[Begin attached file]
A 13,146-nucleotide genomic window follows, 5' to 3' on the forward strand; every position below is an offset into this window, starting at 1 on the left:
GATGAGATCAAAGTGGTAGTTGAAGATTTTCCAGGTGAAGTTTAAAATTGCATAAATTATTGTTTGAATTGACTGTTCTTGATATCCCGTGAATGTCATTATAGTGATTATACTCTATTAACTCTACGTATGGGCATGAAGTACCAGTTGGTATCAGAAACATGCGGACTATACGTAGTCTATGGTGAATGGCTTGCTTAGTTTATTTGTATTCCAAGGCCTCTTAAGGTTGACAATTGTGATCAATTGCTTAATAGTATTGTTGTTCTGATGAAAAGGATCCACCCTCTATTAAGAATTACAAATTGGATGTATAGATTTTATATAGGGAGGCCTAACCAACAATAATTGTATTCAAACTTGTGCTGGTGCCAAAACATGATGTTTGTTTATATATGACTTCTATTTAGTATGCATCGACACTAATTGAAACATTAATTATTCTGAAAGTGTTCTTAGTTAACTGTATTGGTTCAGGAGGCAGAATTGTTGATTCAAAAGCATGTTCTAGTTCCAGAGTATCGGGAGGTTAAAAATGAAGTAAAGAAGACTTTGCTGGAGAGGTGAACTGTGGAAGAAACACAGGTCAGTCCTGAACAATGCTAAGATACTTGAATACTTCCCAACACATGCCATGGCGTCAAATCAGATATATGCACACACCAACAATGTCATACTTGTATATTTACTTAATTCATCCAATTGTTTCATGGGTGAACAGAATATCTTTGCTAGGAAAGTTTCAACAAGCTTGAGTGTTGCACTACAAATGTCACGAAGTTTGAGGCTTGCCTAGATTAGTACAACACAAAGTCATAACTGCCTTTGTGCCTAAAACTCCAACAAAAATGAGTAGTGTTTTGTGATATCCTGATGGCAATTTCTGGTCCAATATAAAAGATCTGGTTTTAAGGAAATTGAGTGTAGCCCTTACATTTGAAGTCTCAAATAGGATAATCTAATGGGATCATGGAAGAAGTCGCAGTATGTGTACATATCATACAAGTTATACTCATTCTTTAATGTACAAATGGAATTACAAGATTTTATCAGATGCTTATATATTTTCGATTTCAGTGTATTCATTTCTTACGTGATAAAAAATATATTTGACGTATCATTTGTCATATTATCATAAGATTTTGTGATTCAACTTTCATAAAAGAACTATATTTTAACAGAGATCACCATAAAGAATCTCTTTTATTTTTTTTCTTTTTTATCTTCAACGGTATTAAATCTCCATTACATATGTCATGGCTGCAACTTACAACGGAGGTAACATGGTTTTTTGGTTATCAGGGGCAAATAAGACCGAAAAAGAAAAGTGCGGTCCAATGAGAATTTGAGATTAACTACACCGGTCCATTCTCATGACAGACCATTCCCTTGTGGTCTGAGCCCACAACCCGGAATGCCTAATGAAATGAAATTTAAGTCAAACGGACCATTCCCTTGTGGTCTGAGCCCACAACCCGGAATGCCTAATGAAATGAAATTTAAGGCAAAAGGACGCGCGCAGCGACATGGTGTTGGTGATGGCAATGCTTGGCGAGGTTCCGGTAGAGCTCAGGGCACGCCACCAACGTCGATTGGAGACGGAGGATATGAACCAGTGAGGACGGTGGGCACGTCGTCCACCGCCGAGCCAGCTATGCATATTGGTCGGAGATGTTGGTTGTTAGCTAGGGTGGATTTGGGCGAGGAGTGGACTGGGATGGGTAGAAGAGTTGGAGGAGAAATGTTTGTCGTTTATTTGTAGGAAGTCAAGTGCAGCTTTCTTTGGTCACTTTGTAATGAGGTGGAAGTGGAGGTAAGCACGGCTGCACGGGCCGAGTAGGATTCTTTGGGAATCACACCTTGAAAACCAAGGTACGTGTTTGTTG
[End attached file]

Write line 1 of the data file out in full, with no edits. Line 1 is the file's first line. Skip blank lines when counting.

A 13,146-nucleotide genomic window follows, 5' to 3' on the forward strand; every position below is an offset into this window, starting at 1 on the left: